Scoring functions for docking

In the fields of computational chemistry and molecular modelling, scoring functions are mathematical functions used to approximately predict the binding affinity between two molecules after they have been docked. Most commonly one of the molecules is a small organic compound such as a drug and the second is the drug's biological target such as a protein receptor.[1] Scoring functions have also been developed to predict the strength of intermolecular interactions between two proteins[2] or between protein and DNA.[3]

Docking glossary
Receptor or host or lock
The "receiving" molecule, most commonly a protein or other biopolymer.
Ligand or guest or key
The complementary partner molecule which binds to the receptor. Ligands are most often small molecules but could also be another biopolymer.
Computational simulation of a candidate ligand binding to a receptor.
Binding mode
The orientation of the ligand relative to the receptor as well as the conformation of the ligand and receptor when bound to each other.
A candidate binding mode.
The process of evaluating a particular pose by counting the number of favorable intermolecular interactions such as hydrogen bonds and hydrophobic contacts.
The process of classifying which ligands are most likely to interact favorably to a particular receptor based on the predicted free-energy of binding.
Docking assessment (DA)
Procedure to quantify the predictive capability of a docking protocol.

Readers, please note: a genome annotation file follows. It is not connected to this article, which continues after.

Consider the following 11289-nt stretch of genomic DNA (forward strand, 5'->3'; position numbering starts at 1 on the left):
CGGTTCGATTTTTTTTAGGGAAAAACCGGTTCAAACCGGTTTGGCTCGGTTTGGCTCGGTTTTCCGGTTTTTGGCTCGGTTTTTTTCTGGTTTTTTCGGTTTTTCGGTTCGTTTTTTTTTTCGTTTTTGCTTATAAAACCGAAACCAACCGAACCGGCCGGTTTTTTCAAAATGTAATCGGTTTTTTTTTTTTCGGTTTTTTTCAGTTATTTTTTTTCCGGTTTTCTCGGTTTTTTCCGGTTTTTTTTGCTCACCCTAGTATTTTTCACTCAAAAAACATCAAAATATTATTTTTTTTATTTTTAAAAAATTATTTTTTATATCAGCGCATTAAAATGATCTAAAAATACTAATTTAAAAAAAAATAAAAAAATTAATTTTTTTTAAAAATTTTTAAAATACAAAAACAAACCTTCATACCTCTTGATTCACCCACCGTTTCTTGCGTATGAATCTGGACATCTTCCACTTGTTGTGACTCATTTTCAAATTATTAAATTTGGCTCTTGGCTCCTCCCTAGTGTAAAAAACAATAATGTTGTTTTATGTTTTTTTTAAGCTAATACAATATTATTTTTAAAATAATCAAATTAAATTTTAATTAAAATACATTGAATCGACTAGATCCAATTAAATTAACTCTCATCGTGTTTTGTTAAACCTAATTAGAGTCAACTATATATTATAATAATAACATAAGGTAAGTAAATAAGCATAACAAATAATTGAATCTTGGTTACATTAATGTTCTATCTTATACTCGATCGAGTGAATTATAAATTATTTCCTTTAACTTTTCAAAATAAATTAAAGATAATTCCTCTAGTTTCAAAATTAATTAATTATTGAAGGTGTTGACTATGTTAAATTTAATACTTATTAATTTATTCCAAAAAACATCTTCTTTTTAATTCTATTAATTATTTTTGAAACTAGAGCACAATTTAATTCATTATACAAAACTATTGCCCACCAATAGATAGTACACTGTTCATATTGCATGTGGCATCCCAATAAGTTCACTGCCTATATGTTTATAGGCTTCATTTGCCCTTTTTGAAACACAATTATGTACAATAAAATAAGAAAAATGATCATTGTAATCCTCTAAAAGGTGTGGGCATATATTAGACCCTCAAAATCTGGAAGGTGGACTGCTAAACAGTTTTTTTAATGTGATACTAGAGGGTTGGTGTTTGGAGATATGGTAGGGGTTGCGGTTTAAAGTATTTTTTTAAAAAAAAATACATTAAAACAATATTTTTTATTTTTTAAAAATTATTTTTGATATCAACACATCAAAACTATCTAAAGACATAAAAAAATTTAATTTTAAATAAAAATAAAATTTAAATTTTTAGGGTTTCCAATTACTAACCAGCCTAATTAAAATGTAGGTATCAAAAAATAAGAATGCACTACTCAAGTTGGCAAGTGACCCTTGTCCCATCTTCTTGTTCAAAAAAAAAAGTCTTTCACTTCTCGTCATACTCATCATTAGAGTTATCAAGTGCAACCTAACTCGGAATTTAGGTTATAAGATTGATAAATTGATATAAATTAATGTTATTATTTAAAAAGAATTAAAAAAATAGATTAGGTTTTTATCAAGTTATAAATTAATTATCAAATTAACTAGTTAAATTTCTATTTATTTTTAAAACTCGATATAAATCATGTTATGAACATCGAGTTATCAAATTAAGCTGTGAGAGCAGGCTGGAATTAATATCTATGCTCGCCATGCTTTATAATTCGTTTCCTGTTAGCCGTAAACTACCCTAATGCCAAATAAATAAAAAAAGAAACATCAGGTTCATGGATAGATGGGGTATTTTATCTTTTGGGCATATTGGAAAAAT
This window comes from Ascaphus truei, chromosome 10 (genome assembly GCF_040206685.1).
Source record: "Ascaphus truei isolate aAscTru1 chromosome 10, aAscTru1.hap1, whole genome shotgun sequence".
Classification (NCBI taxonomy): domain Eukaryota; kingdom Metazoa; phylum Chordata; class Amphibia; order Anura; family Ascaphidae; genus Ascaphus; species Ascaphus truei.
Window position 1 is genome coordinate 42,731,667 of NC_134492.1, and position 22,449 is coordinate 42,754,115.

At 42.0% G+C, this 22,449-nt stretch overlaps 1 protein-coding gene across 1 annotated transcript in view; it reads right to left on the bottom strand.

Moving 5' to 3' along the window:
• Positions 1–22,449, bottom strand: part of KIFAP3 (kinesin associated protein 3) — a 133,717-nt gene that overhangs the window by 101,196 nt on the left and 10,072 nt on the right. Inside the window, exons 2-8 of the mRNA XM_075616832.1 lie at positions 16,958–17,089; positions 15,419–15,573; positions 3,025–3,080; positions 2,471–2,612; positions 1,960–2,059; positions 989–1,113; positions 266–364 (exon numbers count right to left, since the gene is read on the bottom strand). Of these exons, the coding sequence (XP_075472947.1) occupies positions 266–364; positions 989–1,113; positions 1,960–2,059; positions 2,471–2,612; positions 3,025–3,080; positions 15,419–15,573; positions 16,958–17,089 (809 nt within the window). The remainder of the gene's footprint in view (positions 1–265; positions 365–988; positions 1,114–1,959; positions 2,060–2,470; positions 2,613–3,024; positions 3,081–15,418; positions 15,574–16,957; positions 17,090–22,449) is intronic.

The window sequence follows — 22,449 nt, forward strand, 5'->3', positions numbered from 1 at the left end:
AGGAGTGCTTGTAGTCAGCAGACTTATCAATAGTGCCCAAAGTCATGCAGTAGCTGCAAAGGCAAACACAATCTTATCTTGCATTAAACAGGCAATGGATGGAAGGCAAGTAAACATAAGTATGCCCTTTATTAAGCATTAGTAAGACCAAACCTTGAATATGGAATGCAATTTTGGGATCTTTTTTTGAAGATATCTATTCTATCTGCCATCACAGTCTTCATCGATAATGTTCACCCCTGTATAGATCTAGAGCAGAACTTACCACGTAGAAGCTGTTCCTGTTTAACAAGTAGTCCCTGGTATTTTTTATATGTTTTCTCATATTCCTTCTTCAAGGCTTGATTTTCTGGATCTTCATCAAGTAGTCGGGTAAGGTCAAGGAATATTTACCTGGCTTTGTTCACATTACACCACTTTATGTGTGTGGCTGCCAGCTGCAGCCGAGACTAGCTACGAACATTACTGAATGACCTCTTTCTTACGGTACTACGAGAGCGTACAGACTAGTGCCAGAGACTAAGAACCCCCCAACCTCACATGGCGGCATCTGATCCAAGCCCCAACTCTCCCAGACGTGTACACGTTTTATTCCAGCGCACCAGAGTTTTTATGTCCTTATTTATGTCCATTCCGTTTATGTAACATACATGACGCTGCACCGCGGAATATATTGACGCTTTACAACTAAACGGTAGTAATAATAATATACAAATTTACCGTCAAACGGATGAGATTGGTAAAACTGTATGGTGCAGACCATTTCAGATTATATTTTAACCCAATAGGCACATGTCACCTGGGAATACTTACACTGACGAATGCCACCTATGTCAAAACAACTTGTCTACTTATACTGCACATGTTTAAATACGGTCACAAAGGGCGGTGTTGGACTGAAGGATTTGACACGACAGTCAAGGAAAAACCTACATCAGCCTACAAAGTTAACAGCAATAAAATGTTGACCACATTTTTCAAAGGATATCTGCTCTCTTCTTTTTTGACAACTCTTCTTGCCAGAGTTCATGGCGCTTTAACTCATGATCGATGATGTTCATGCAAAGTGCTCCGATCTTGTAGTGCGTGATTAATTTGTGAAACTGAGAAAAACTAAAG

Scoring functions are widely used in drug discovery and other molecular modelling applications. These include:[4]

  • Virtual screening of small molecule databases of candidate ligands to identify novel small molecules that bind to a protein target of interest and therefore are useful starting points for drug discovery[5]
  • De novo design (design "from scratch") of novel small molecules that bind to a protein target[6]
  • Lead optimization of screening hits to optimize their affinity and selectivity[7]

A potentially more reliable but much more computationally demanding alternative to scoring functions are free energy perturbation calculations.[8]


Scoring functions are normally parameterized (or trained) against a data set consisting of experimentally determined binding affinities between molecular species similar to the species that one wishes to predict.

For currently used methods aiming to predict affinities of ligands for proteins the following must first be known or predicted:

  • Protein tertiary structure – arrangement of the protein atoms in three-dimensional space. Protein structures may be determined by experimental techniques such as X-ray crystallography or solution phase NMR methods or predicted by homology modelling.
  • Ligand active conformation – three-dimensional shape of the ligand when bound to the protein
  • Binding-mode – orientation of the two binding partners relative to each other in the complex

The above information yields the three-dimensional structure of the complex. Based on this structure, the scoring function can then estimate the strength of the association between the two molecules in the complex using one of the methods outlined below. Finally the scoring function itself may be used to help predict both the binding mode and the active conformation of the small molecule in the complex, or alternatively a simpler and computationally faster function may be utilised within the docking run.


There are four general classes of scoring functions:[9][10][11]

  • Force field – affinities are estimated by summing the strength of intermolecular van der Waals and electrostatic interactions between all atoms of the two molecules in the complex using a force field. The intramolecular energies (also referred to as strain energy) of the two binding partners are also frequently included. Finally since the binding normally takes place in the presence of water, the desolvation energies of the ligand and of the protein are sometimes taken into account using implicit solvation methods such as GBSA or PBSA.[12]